The cherry blossom trees in 2021 have reached peak bloom at the earliest time in 1,200 years according to historical records, already on the wane. This hasn’t stopped crowds in Tokyo – albeit masked – gathering to do ‘hanami’, or cherry blossom viewing, although reportedly (sensibly) in far fewer numbers than usual. Maybe next year. Nothing stops you from enjoying the trees from a distance, or in person, because they are everywhere with their faint gossamer pink scent and petals falling like snow.
Sakura is not usually successfully rendered in perfume. Neither in incense. But I couldn’t resist a small box of Kungyokudo’s Daigo Cherry Blossom incense the other day from the lovely boutique in a Yokohama department store. This is a highly esteemed Kyoto incense manufacturer that has been around for hundreds of years. D and I once visited the original shop in the ancient city and it is worth going there just for the exquisite austerity ; the incredible aromas that linger.
It is also interesting, though, seeing how artisanal houses adapt to modernity. The small concession we went to the other day is full of delightful incense trays and holders, hair oils, room fragrance, and design-wise is a perfect fusion of the classical and the contemporary. I was fascinated to be able to experience incense ingredients such as nard, camphor, and roasted seashells from the jar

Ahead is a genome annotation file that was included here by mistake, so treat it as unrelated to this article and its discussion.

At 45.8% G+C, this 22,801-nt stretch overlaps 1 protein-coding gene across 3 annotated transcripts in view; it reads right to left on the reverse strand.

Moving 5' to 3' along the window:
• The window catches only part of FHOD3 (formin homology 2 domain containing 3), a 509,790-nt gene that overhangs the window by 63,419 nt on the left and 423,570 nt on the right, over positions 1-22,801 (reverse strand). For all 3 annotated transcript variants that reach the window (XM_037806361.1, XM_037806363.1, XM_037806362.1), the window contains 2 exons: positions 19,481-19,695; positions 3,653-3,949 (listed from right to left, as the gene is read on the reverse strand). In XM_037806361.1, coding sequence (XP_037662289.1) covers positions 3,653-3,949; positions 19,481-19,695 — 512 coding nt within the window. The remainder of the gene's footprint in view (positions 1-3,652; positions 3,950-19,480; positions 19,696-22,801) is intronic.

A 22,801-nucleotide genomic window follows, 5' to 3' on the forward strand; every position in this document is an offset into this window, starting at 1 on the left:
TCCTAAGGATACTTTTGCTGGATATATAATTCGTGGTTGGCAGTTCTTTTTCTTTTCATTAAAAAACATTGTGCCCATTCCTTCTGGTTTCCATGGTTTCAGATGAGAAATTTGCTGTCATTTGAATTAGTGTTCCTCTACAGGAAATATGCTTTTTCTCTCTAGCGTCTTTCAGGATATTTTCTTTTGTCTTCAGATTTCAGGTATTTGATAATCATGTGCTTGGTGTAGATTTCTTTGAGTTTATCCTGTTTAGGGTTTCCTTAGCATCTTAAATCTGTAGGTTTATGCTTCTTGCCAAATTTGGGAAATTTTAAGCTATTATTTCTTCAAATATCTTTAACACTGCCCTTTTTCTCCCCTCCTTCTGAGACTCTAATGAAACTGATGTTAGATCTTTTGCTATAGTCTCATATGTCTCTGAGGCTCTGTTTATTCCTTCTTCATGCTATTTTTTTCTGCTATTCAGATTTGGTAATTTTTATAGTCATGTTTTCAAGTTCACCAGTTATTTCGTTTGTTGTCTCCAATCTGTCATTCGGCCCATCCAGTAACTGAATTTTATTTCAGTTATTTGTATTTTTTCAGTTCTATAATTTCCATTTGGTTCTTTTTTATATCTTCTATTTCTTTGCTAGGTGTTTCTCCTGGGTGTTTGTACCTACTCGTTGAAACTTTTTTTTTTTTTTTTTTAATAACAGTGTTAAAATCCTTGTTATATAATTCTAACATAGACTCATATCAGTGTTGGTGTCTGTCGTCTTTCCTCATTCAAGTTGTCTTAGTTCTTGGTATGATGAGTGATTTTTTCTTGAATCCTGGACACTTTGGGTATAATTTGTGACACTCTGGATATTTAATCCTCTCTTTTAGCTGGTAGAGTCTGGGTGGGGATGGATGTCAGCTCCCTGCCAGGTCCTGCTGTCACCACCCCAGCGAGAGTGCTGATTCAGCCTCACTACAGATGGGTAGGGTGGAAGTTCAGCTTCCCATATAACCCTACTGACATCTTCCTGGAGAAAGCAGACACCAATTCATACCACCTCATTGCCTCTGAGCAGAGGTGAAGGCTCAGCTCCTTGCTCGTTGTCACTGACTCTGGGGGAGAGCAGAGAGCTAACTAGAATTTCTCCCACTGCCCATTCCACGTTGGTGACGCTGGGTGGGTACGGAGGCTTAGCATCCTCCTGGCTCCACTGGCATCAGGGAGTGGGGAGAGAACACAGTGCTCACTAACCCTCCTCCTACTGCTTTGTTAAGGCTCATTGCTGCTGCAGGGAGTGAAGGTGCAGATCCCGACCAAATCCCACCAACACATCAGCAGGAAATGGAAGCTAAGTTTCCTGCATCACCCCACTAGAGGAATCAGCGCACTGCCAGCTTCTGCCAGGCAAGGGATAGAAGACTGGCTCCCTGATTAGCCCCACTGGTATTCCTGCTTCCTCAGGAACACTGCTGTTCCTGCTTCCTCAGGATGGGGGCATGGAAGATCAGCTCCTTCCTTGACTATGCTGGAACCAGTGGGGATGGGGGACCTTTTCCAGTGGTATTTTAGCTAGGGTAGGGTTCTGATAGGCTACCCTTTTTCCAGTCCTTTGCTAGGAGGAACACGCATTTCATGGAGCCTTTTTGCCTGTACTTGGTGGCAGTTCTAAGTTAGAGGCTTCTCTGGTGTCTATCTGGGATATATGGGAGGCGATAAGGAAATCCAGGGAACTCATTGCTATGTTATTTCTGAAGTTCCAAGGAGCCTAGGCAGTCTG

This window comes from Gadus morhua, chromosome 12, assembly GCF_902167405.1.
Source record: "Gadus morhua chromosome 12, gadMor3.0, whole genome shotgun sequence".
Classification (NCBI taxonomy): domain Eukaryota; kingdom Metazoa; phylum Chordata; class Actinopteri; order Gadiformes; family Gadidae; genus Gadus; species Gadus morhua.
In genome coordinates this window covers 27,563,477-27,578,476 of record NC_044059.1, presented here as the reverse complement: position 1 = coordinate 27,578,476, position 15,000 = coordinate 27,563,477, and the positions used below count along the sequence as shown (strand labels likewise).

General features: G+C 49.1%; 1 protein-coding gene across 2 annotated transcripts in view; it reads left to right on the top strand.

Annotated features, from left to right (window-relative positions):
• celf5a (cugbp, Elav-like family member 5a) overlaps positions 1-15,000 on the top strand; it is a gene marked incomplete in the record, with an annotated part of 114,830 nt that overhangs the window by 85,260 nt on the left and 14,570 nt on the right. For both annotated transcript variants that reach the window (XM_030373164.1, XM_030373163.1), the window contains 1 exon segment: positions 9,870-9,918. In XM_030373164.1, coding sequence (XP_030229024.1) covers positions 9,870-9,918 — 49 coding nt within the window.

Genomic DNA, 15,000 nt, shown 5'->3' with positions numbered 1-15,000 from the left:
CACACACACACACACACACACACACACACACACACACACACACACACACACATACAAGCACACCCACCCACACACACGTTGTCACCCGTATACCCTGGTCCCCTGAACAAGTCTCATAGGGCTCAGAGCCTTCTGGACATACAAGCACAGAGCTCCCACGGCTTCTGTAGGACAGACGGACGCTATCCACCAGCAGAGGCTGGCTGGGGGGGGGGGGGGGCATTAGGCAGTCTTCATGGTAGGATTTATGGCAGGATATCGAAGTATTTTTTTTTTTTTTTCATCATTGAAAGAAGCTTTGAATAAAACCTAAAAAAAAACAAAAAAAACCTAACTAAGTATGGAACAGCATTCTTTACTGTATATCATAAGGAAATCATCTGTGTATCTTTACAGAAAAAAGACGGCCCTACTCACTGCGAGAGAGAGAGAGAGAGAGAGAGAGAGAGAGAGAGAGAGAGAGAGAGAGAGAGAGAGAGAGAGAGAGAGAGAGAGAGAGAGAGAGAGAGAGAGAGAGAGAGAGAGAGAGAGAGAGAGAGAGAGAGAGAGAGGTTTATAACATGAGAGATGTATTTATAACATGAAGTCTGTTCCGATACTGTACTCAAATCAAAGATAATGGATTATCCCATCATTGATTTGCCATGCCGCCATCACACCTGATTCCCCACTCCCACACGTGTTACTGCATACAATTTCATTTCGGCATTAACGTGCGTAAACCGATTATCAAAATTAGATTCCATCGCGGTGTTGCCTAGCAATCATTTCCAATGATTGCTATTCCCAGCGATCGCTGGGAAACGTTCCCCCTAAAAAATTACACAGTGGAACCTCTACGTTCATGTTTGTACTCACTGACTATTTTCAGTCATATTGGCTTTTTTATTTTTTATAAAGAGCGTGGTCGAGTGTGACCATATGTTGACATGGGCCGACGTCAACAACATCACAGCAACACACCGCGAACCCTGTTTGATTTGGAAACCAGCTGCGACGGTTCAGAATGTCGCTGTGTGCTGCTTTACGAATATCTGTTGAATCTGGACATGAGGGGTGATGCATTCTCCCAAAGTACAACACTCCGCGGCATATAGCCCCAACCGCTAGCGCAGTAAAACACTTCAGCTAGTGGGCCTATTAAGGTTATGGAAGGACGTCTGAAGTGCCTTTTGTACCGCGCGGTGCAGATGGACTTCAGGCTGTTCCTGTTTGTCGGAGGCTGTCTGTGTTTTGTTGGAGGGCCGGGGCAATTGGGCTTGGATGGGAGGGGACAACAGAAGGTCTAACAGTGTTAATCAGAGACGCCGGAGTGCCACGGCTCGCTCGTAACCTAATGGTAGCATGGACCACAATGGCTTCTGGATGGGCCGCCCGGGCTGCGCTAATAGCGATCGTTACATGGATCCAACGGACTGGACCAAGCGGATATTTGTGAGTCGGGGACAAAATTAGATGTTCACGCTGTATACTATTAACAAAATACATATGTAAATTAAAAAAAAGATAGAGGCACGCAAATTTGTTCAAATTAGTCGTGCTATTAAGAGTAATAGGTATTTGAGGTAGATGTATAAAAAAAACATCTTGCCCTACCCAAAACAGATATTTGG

-ingredients I recognized from classical incense compositions but which were interesting to isolate. There were many in the range I would like to buy and use – prices are very reasonable – on this occasion, though, the sakura seemed appealing. While in the box it has some more traditional Japanese sandalwood resonances, when lit there is an afterglow like Bulgari Rose Essentielie meets vintage Chamade – powdery and animalic. Incense was traditionally used as a perfume here to scent clothes, and with Daigo Cherry I can also imagine something similar, in a young woman’s urban boudoir.